Pakistan will no longer be America’s "hired gun" to fights its wars, Imran Khan has said.
After trading barbs with Donald Trump in recent weeks, Pakistan’s prime minister said he still wanted to be friends with the superpower, but wanted a broader relationship beyond security cooperation.
The former cricketer told the Washington Post that Pakistan was growing closer to China because the US “has basically pushed Pakistan away”.
Mr Trump last month launched a tirade against Pakistan accusing the country of duplicity and “not doing a damn thing to help us” despite billions of dollars of military assistance.
Mr Khan said: “I would never want to have a relationship where Pakistan is treated like a hired gun — given money to fight someone else’s war.
“We should never put ourselves in this position again. It not only cost us human lives, devastation of our tribal areas, but it also cost us our dignity. We would like a proper relationship with the US.”
Mr Khan disclosed earlier this week that the White House had written to him seeking help to bring peace to Afghanistan as part of Mr Trump’s push to jump start negotiations.
American officials have long accused Pakistan of harbouring Taliban leaders and want the country to use its influence on the militants to bring them to the negotiating table.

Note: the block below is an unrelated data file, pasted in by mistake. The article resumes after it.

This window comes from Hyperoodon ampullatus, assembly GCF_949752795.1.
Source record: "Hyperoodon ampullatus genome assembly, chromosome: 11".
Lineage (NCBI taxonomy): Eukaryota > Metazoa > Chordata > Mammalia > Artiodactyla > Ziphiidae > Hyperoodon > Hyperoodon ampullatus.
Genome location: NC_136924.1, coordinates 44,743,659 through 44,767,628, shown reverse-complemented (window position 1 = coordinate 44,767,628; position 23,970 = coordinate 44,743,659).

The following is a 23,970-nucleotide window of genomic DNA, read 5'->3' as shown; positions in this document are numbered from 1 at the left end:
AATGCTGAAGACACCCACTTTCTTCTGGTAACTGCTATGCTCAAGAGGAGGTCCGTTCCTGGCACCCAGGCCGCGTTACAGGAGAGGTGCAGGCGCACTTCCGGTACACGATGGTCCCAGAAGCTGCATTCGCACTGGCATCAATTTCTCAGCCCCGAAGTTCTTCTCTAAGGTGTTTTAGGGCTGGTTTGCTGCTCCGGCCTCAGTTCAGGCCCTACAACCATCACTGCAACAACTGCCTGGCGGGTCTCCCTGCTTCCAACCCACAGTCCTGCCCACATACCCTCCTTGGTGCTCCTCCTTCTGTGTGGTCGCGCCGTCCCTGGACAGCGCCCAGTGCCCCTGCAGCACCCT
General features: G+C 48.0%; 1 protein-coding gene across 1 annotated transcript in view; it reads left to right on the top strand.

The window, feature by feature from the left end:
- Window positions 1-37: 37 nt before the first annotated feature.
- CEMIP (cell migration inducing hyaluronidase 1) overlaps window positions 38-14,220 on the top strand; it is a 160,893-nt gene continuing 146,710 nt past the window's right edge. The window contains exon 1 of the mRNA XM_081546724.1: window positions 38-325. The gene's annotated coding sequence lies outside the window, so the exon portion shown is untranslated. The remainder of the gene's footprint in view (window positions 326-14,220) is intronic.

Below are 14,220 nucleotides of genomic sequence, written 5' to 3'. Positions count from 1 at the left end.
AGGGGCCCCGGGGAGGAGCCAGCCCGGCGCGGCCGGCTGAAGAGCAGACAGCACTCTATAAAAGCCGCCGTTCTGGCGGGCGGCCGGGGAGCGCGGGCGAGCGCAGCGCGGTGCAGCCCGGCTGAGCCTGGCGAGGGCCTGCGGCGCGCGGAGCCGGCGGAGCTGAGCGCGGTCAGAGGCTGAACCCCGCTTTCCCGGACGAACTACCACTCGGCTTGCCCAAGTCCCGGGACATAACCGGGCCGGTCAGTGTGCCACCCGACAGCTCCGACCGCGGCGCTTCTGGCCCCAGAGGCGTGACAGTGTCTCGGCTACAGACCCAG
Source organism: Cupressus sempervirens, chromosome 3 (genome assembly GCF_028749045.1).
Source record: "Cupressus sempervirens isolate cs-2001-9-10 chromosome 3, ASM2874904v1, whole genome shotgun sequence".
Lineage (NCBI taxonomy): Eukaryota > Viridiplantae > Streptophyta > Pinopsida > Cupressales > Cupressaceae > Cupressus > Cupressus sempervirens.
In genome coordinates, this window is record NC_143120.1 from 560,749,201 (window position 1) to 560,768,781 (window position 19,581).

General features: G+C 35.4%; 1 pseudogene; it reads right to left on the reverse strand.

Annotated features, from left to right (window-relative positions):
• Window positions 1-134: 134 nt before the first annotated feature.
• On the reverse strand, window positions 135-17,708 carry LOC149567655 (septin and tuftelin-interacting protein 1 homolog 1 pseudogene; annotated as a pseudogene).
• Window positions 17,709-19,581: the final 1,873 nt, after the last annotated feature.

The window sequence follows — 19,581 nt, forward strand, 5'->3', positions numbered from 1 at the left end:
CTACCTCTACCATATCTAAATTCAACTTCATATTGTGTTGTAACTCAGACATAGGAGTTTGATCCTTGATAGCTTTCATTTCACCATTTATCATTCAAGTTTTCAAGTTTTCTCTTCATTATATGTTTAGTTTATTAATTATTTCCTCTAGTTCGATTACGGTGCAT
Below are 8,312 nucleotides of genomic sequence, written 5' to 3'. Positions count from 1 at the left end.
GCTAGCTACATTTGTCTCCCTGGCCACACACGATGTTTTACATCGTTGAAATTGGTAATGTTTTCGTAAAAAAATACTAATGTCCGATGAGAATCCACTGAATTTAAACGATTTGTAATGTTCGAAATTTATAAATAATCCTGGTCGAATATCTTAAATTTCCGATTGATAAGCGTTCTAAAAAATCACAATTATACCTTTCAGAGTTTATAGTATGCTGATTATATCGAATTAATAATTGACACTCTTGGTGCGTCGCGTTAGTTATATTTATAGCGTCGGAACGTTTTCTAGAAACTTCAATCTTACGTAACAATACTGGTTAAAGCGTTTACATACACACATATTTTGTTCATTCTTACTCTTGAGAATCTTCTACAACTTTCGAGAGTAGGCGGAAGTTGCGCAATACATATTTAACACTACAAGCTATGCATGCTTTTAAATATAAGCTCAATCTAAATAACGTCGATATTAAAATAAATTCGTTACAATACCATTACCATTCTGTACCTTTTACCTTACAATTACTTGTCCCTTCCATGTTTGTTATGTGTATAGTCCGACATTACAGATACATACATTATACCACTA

Mr Khan said a precipitous American withdrawal from Afghanistan would lead to a repeat of the chaos of the 1990s.
“The last thing we want is to have chaos in Afghanistan. There should be a settlement this time,” he said.
American envoys have met Taliban negotiators in the Gulf this year, but the militants still refuse to talk to Ashraf Ghani’s government. The government’s grip on the country continues to slip and its forces are suffering such high casualties that US commanders believe they are not sustainable.
Mr Khan’s statements followed Thursday’s announcement that Pakistan was expelling 18 international charities – a move that comes amid growing paranoia that Western aid agencies are being used as a front for espionage.
The organisations include Saferworld, Plan International and International Alert, which are all based in the UK, as well as American and European groups.
Another 20 are at risk of expulsion amid a growing crackdown on international organisations operating in the country.
Shireen Mazari, the country’s human rights minister, said on Twitter the 18 groups were responsible for spreading disinformation. "They must leave. They need to work within their stated intent which these 18 didn’t do," she said.
Pakistan and its security forces are still stinging from a 2011 covert operation that involved a Pakistani doctor, an aid group and a vaccination scam to identify Osama bin Laden’s home.
The raid soured relations between Pakistan and the US, with Islamabad complaining that it was never notified of the plan.